Daily Archives: April 29, 2018

To Respect the Earth’s Limits — or Push Them? – Bill McKibben – The New York Times

William Vogt in 1950 Credit Denver Post, via Getty Images

By Bill McKibben   Jan. 31, 2018

Two Remarkable Scientists and Their Dueling Visions to Shape Tomorrow’s World
By Charles C. Mann
640 pp. Alfred A. Knopf. $28.95.

In “The Wizard and the Prophet” Charles C. Mann tries something tricky: to illuminate contemporary debates about the environment by examining the lives and philosophies of two men, long dead and mostly forgotten thinkers who had competing visions for the Earth’s future. It’s an ambitious sort of book, one that, to be completely successful, requires two things. One is a command of sprawling detail, with the ability to see parallels among events across time and distance and to explain the complex with ease. The second is an analytical device that takes all those parts and molds them into something novel and useful.

On the first count, Mann succeeds magnificently. William Vogt and (particularly) Norman Borlaug are brought to splendid, quirky life. Vogt, mostly unread these days, is a writer whose 1948 book, “Road to Survival,” Mann credits with helping birth modern environmentalism with its sense that humans should respect natural limits — he is the title’s “Prophet.” Borlaug is the Nobel-winning Midwest agronomist whose patiently bred strains of wheat kicked off the Green Revolution, and is here Mann’s “Wizard,” imbued with a technological worldview that seeks always to overcome Earth’s limits. One can argue with the choices — the “limits” argument might have been better served if personified by the more profound Aldo Leopold or Rachel Carson — but not with the results of his historical research, which provides one charming (and telling) anecdote after another.

The biologist Dr. Norman Borlaug, holding up stalks of his specifically crossbred wheat. Credit Art Rickerby/The LIFE Picture Collection, via Getty Images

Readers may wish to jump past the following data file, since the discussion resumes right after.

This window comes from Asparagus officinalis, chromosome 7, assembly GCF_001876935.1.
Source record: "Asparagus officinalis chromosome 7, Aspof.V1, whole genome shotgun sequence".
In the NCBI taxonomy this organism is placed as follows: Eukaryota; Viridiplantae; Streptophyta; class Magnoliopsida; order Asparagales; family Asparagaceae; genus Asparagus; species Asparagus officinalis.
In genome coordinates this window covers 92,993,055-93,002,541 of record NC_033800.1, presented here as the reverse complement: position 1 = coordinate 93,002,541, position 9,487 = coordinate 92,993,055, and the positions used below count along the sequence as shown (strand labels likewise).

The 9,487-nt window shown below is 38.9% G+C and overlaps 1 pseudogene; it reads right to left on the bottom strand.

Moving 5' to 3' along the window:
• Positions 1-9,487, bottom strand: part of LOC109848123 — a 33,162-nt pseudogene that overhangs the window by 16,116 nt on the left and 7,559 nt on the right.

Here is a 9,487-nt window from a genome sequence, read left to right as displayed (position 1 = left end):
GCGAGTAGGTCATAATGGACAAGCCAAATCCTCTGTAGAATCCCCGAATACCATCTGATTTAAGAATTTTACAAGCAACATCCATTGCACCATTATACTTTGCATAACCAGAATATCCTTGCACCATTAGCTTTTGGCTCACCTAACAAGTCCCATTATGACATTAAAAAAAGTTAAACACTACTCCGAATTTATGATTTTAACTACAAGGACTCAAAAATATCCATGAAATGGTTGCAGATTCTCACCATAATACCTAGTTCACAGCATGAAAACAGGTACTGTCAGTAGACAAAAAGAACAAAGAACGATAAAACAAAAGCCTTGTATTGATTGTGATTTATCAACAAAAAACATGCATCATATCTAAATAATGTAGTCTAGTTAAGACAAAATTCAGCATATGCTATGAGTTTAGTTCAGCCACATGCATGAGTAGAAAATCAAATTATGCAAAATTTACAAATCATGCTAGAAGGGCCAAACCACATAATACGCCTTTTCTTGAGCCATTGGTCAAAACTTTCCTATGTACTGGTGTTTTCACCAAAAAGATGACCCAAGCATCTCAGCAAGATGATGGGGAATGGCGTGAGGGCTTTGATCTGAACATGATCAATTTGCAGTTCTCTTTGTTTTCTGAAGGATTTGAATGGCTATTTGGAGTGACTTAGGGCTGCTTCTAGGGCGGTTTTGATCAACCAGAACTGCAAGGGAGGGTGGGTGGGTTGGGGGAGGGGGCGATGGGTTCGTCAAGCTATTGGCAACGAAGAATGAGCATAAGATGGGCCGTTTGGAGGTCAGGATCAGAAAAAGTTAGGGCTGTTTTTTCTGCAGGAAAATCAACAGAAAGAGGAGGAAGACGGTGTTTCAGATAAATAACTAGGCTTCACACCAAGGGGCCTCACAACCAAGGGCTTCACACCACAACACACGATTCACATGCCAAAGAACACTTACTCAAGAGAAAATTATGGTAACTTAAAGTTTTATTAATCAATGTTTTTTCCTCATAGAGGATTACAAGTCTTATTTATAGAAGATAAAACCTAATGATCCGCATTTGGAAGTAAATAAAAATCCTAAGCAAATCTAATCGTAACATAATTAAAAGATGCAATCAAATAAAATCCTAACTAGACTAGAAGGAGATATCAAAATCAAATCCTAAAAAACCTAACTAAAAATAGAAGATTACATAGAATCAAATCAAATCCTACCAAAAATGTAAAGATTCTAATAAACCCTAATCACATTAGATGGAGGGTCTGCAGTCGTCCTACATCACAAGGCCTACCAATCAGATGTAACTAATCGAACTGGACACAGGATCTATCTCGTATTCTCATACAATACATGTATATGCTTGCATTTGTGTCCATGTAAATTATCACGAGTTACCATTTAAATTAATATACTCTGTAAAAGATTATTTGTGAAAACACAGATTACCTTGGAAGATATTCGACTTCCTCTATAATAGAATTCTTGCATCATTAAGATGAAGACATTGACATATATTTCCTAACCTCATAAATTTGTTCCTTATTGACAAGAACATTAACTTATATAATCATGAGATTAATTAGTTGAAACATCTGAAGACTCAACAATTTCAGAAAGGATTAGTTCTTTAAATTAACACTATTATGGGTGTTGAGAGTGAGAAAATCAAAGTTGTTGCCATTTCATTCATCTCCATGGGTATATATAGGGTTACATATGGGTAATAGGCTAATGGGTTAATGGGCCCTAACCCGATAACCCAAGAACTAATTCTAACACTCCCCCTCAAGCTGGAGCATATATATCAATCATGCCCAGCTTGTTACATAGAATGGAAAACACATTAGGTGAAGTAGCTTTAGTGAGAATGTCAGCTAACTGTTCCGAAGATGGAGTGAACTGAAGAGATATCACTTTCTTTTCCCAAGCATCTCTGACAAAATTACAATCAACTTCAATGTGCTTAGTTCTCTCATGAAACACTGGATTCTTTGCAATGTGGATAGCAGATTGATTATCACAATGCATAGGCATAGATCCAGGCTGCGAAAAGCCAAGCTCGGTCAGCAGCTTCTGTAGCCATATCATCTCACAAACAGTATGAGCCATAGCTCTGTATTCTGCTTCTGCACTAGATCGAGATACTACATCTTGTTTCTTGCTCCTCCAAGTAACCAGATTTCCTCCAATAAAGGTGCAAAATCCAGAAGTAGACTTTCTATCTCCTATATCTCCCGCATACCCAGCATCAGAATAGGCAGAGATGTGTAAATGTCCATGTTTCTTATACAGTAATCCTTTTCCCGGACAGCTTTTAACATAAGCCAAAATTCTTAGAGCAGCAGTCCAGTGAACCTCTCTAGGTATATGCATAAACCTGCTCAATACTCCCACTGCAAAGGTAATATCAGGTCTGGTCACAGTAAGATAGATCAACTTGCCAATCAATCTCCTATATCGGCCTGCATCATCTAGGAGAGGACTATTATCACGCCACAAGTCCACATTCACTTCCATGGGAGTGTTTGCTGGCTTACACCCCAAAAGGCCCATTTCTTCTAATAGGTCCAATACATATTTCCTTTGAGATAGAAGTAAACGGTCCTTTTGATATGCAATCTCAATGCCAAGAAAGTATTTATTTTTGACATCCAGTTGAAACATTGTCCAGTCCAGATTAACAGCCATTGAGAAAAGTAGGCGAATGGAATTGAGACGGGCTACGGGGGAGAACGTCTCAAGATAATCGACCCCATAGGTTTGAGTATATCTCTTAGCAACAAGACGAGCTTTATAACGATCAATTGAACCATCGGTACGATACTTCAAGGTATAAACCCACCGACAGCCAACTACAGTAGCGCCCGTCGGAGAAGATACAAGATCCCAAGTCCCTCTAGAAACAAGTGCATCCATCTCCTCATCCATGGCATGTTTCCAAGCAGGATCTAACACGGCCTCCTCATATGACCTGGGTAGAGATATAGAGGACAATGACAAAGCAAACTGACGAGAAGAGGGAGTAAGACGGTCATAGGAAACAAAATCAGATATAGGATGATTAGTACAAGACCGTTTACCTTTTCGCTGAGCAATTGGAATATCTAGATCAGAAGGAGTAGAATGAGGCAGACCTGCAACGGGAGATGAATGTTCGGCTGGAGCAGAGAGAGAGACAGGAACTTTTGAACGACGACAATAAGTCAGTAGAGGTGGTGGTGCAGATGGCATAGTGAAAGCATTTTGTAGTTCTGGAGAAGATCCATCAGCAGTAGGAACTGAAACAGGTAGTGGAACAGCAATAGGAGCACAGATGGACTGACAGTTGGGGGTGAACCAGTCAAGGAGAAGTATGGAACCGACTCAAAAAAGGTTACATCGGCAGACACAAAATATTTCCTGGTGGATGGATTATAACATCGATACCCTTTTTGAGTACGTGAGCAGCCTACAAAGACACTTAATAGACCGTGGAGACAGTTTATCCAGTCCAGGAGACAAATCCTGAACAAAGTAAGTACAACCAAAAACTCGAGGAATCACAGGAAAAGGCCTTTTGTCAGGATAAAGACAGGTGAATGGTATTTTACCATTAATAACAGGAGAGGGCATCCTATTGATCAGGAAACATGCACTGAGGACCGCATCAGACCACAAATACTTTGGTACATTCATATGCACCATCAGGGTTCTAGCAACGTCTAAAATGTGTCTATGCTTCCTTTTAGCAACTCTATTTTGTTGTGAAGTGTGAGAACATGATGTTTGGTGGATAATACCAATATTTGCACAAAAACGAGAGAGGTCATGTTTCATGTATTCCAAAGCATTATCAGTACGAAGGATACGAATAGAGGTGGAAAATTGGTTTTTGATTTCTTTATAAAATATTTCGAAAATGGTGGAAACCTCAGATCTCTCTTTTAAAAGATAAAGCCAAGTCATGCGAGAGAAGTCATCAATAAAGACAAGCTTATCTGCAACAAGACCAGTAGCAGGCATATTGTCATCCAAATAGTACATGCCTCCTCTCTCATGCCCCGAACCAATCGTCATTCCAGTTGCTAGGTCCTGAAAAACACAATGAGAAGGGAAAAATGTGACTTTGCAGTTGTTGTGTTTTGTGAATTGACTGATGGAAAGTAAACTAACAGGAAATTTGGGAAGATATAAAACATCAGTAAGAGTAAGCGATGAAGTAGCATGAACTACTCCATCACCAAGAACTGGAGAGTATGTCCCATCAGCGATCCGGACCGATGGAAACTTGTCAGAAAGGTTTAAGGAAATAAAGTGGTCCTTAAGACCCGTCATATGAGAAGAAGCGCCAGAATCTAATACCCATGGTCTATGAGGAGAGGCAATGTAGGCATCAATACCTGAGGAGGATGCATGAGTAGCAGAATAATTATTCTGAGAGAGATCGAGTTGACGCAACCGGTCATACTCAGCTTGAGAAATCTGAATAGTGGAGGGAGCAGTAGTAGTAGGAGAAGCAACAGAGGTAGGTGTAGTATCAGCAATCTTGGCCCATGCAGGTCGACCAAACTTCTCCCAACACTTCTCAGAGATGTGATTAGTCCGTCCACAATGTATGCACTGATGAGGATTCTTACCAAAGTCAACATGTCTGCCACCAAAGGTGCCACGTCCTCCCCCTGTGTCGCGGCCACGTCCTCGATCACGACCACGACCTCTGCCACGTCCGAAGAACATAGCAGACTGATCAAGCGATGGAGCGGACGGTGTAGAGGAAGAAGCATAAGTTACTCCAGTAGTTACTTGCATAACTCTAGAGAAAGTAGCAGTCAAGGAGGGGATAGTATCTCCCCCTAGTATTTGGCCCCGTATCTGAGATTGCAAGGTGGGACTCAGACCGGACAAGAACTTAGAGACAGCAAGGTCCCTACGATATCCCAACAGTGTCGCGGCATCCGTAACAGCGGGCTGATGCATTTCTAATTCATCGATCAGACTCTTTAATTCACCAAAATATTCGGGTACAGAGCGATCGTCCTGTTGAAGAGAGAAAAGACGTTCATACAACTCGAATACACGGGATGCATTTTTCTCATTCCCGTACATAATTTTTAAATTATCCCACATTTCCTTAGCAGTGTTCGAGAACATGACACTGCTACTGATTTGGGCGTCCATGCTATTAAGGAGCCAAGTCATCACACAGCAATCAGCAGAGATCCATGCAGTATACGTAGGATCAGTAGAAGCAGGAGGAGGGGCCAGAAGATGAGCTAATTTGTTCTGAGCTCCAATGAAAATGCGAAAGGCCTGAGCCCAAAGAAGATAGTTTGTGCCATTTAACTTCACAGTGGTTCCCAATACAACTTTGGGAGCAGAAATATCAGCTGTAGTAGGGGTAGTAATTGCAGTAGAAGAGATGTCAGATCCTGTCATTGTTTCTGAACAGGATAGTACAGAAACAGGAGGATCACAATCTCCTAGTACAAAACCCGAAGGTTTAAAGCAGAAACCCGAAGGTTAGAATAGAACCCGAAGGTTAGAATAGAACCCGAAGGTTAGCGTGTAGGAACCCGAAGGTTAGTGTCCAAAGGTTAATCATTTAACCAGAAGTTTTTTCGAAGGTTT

Vogt, for instance, turns out to be the man who figured out how to get Roger Tory Peterson’s pioneering bird guide published. His own love of birds got Vogt a job on the Chincha islands off Peru, where he was supposed to advise the company that owned cormorants on how to get them to increase production of the valuable fertilizer guano. Instead, after careful study of the way that the periodic El Niño warmings drove fluctuations in the cormorant population, he ended up advising the owners to leave well enough alone — they could not “augment the increment of excrement,” but instead should “help conserve the balance between species continually sought by nature.”

This notion of balance, of limits that should not be pushed, would undergird the increasingly shrill alarms Vogt issued in his books and articles, and from various insecure perches in the global conservation hierarchy, where his disdain for economic growth cost him one post after another. He committed suicide in 1968, thinking his cause lost, just as Paul Ehrlich published “The Population Bomb,” Earth Day drew millions into the streets in 1970 and a groundbreaking 1972 report, “The Limits to Growth,” firmly established the argument he’d helped pioneer.

Borlaug’s story is more epic, even in its condensed form. A classic product of the Midwest land-grant colleges that are one of America’s greatest successes, he found his way to a dusty plant-breeding station in a desolate part of Mexico, where he figured out how to breed wheat that combined high yields with resistance to the ancient plague of stem rust. The new varieties made full use of fertilizers and other inputs — harvests soared first in South America and then, crucially, in India. (The story of getting the seed to the subcontinent, amid wars between India, China and Pakistan, is a fine Cold War saga.) What followed were honors, and also questions — the Green Revolution did raise yields, at least for a while, but it also wrecked much of peasant agriculture, driving poor people to the big cities and polluting farmlands with pesticides.

517k8qxdd0l  sx334 bo1204203200

…(read more).

Charles C Mann, “The Wizard and The Prophet”

Politics and Prose
Published on Feb 15, 2018

Scientific journalist Charles C. Mann discusses his book, “The Wizard and the Prophet”, at Politics and Prose on 2/1/18.